Cloud Services / Containers / Data / Kubernetes / Monitoring

Sematext Integrates Monitoring and Log Management into a Single Service

6 Dec 2016 2:40am, by

In the “Blues Brothers” movie, the proprietress of a roadside honky-tonk touts that her establishment has both kinds of music: country and western. In the crowded market for infrastructure monitoring and logging, Brooklyn, N.Y.-based Sematext hangs its hat on its ability to do both monitoring and log management — and search analytics as well.

“We monitor metrics, infrastructure,  application performance … for Java applications. We can capture which components are talking to which others. We also provide log management so you can ship the logs to us, we’ll index them, make them stretchable for you, then you can correlate those logs with various other metrics and events,” said Sematext founder Otis Gospodnetić, in an interview with The New Stack. “Nobody else really does that.”

Splunk does log search, New Relic does metrics, and though Datadog recently added application performance management, none really do both, Gospodnetić claimed. As a result, most companies use multiple tools to monitor and manage their infrastructure, he noted.

single-pane-of-glass

Gospodnetić notes that these are all open source tools that companies can cobble together themselves if they want to, or skip all that work by having Sematext do it. Sematext provides a single user interface, so you can see metrics and logs at the same time.

Sematext agents collect information from myriad technologies in a lot of different formats, making it a one-stop shop from collection to analysis. Sematext integrates with more than 50 other technologies including Elasticsearch, Spark, Storm, Kafka, Cassandra, HBase, Hadoop, CoreOS, Nginx, Redis, MySQL, AWS Elastic Cloud Compute and more.

Docker partner for monitoring and logging, Sematext offers a Docker agent that collects information that can be used for Kubernetes monitoring as well. “We containerize Docker agent itself. You can deploy it very easily like any other container. We have a scenario with Docker Swarm where you use one command and can deploy to all Docker Swarm modes,” Gospodnetić said.

It also served as the monitoring tool for Swarm3K, a collaborative project originally sought to create 3,000 nodes, but ultimately formed a working, geographically distributed 4,700-node Docker Swarm cluster.

It uses a single agent for Docker and Kubernetes monitoring. A single agent runs on a host, and it will monitor all the containers on that host. It will monitor any new containers that come up.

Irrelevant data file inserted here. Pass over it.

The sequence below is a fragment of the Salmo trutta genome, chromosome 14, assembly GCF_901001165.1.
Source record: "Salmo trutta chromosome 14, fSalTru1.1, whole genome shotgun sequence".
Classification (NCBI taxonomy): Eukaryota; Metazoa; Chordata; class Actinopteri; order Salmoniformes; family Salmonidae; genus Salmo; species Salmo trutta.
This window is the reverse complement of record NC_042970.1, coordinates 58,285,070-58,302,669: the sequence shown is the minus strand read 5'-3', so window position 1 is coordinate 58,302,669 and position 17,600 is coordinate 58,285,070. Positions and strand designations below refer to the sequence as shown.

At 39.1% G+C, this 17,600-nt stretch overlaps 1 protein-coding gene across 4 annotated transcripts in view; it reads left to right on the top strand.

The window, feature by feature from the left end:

“The agent has awareness of data that it collects, so if it’s collecting Kubernetes data, it says, ‘Oh, I know how those logs are structured.’ It extracts it and parses it out of incoming data and ships it to us in a structured format that lets us build reports that are immediately useful to the user. If we didn’t do that, we’d have to ship just raw data. The user would say, ‘Oh, I’ve got these logs. What does this thing in the log mean? And how do I structure it so I can build the report?’” he said.

Sematext DevOps evangelist Stefan Theis wrote in a January blog post about monitoring difficulties that required manual updates when the number of nodes changed in the swarm cluster. Docker v1.12, however, he wrote in September, allows complete automation for the setup of Docker Swarm monitoring.

Its agent collects Kubernetes-specific data such as namespace, pod name, image name and UID.

If Kubernetes core components, such as kubelet, proxy and API server are deployed via Docker, the Sematext Docker Agent will collect Kubernetes core component logs as well.

Under the Hood

Sematext’s Logsene log management technology began as Elasticsearch-as-a-service, and the company’s tools use the ELK stack (Elasticsearch, Logstash, and Kibana) under the hood.

“To users that use Elasticsearch, it’s nice for them to hear that we expose the Elasticsearch API. That means they can use a bunch of different tools to get the data in, like Logstash. So all the people who use them have to do it configure them and point them to us instead of some local server, and it works. They get the data into our system,” Gospodnetić explained.

“The benefit to that is that they don’t have to manage the Elasticsearch part, which is typically the beast. For logging, this is the beast that requires the most expertise, the most infrastructure and the most money. So if you can just point to us, you don’t have to do anything special. Kibana is also integrated into the UI, which lets you see your logs and search them.”

He concedes, however, that Elasticsearch is not the best option for a time-dated data store; it uses HBase instead for metrics.

Cloud infrastructure monitoring is expected to be the fastest-growing segment of the global IT infrastructure monitoring market, according to a forecast from Persistence Market Research, which breaks the field down into network, server, storage, cloud and application monitoring. Its projected monitoring market value of $34.1 billion by 2024 helps explains the proliferation of companies jumping into the fray.

Self-funded Sematext was founded in 2007 by Gospodnetić, a long-time member of the Apache Software Foundation and member of the Lucene (search engine), Solr (search), Nutch (web crawler) and Mahout (machine learning and data mining) development teams.

Sematext customers include EMC, Bloomberg, BBC, Tumblr, Shutterstock, and Salesforce.

TNS analyst Lawrence Hecht contributed to this story.

CoreOS, Docker, and New Relic are sponsors of The New Stack.

Feature Image: “Windmint Twist” by Rick, licensed under CC BY-SA 2.0.

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